Jasper quilting circle ‘tailor-makes’ personal way to help building fundcomment (0)
January 25, 2007
By Jeremy Dale Henderson
Each Thursday in Jasper, an ancient craft is practiced and perfected inside a well-heated Sunday School room at New Prospect Baptist Church.
Just down the hall from the sanctuary where interim pastor Donald Graham spins his sermons, the New Prospect Quilters, a quilting circle comprised of the church’s finest senior seamstresses, sews and mends and weaves quilt after quilt in the name of faith, fellowship and frugality.
"We did this years ago, and [the quilters] just wanted to start it up again," said Charlotte Elkins, who, at 66, is the New Prospect Quilters’ youngest member.
Initially insulated from concerns beyond fabric and fun (and the accompanying country cooking), the quilters have actually begun to patchwork for profit.
Prices are quoted to friends and neighbors in need of quilting services.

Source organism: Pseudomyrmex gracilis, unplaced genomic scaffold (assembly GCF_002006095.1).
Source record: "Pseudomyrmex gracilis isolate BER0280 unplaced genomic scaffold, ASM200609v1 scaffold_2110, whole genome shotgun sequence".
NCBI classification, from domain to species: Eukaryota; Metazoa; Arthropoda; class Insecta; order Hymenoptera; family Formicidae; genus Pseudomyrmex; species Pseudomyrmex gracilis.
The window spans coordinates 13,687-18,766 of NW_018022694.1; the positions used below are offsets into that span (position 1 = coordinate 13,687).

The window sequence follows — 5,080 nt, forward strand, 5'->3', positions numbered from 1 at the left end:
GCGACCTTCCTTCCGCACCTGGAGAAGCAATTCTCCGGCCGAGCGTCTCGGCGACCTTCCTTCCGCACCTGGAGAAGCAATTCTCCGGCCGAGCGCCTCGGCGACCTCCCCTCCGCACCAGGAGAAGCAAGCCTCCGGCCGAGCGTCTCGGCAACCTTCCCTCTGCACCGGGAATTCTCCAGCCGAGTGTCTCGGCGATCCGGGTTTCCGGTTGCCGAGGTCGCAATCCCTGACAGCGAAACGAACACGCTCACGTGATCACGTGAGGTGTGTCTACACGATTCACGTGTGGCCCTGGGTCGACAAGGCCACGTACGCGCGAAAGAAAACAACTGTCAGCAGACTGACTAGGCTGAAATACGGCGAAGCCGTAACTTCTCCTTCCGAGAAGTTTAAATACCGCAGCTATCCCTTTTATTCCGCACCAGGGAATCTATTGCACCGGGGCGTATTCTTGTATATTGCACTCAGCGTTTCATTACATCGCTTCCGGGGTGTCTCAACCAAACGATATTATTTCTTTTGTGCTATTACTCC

And the proceeds are then donated toward the cost incurred from the construction of New Prospect Baptist’s Christian Life Center.
The new facility was initially intended, in part, to accommodate the quilters but, according to Allie Hudson, did not suit their needs.
The quilters are partial to the building that houses the church’s 45-year-old sanctuary, which Hudson still refers to as "the new building."
Their preference is practical — "It’s easier to heat in there," said Hudson, the group’s eldest member at 89 and a more than 60-year member of the Walker Baptist Association church.
"We asked (the church) if they wouldn’t mind us using our Sunday School room in the old church. That way, we can leave the quilts up," she said.
According to Elkins, the discussion during a typical Thursday gathering — heard over the clinking of thimbles and the humming of sewing machines — tends toward the good old days.
"There’s a lot of talk about children and grandchildren, a lot of reminiscing about old times," she said.
Since reconstituting in September 2005, the group has completed about 25 quilts and given more than $1,100 in earnings to New Prospect’s building program.
"It’s a moneymaker but it’s also a fun time for us seniors, and it just adds to the church," Hudson said. "We just have a ball."